ISBN: 0199230862
Publisher: Oxford University Press
Review Copy

 

Things have been turning somewhat sinister on this blog recently – what with turnings of the screw and flutterings of the raven.  Ideal time then to focus James Hall’s analysis of the sinister side in art – sinister, as in Latin for left.

The Sinister Side – subtitled “How left-handed symbolism shaped Western Art” – explores the choices the artists make when painting their masterpieces.  Should the subject present their left or their right side? What difference does it make to the meaning of the picture? It something I’d never considered before and Hall is turning it into a fascinating discussion. 
Fuseli The Nightmare (Right) 

What, for instance, are the differences in interpretation in Fuseli’s two paintings of the nightmare?

I love my allegories in literature – understanding the allegories in art is just as engrossing. Why, for instance, has Cardinal Archtinto’s left-side been occluded by a veil in Titian’s painting shown on the dust jacket and how does this point to his spiritual rebirth?

We lefthanders (and there you have my declaration of interest) have been served a raw deal throughout the ages.  The connection between the left hand and evil runs back centuries, the image not aided by the modern associations of the original Latin word, sinister.  It wasn’t all that long ago that teachers tied pupils’ left hands behind their backs.  After all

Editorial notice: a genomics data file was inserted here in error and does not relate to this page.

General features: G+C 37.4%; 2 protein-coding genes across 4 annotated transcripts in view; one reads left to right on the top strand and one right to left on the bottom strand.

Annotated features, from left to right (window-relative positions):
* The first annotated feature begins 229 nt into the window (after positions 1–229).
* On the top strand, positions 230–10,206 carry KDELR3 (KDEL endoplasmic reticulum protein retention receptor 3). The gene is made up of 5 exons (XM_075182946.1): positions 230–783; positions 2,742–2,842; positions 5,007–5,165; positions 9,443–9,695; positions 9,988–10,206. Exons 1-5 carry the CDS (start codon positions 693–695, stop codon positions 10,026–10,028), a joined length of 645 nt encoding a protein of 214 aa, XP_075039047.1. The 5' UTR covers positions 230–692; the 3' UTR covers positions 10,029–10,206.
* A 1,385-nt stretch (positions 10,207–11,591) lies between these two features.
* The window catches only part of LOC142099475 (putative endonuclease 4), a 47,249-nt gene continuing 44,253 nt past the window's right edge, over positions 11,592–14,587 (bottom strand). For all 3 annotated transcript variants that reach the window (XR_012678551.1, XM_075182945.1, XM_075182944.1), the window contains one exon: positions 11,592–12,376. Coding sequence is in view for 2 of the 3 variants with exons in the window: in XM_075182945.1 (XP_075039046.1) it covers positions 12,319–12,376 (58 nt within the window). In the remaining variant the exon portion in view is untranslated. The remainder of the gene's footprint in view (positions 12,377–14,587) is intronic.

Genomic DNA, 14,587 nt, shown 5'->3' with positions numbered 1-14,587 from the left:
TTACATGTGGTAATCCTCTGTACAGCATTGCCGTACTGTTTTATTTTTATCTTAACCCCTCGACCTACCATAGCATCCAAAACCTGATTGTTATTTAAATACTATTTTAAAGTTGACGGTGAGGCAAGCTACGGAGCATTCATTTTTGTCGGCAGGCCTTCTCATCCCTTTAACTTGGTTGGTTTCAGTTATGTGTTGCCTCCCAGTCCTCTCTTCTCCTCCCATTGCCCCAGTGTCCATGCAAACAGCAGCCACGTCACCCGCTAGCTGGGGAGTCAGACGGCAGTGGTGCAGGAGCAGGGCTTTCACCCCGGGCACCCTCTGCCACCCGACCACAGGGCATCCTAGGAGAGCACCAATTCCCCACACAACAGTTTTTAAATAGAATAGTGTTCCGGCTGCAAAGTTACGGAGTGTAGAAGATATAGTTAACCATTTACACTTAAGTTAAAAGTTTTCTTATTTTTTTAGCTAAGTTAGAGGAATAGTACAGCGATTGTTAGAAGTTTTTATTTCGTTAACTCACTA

Righthandedness is the price to pay for a more perfect and accomplished civilization; this is why left-handedness seems to be an archaicism, a return to the primitive state. (Anonymous, “Left-handedness”, Medical Record, New York 1886.)

And for more prejudice, have a look at all the slang – mostly derogatory – that has been created to malign the k-podders (term used by my Lancastrian mother, the etymology of which I cannot track down).

So, it was a relief, to find that not all left-hand associations are negative.  Indeed in the fifteenth century, the left-hand was regarded as the beautiful hand, the hand of truth, of honour, of love .. which is why 8 of the 9 characters are presenting their left sides in Botticelli’s beautiful Primavera.

Botticelli - Primavera
Botticelli - Primavera

I’m about half-way through Hall’s magnum opus.  Taking it slowly, browsing.  Looking forward immensely to the second-half in which I will meet up with my favourite German painter, Caspar David Friedrich and discover how Picasso used left-handed symbolism in his cubist works.  Though how anyone can find anything left or right-handed in this is an absolute mystery to me at this moment.

Ma Jolie
Picasso - Ma Jolie

 

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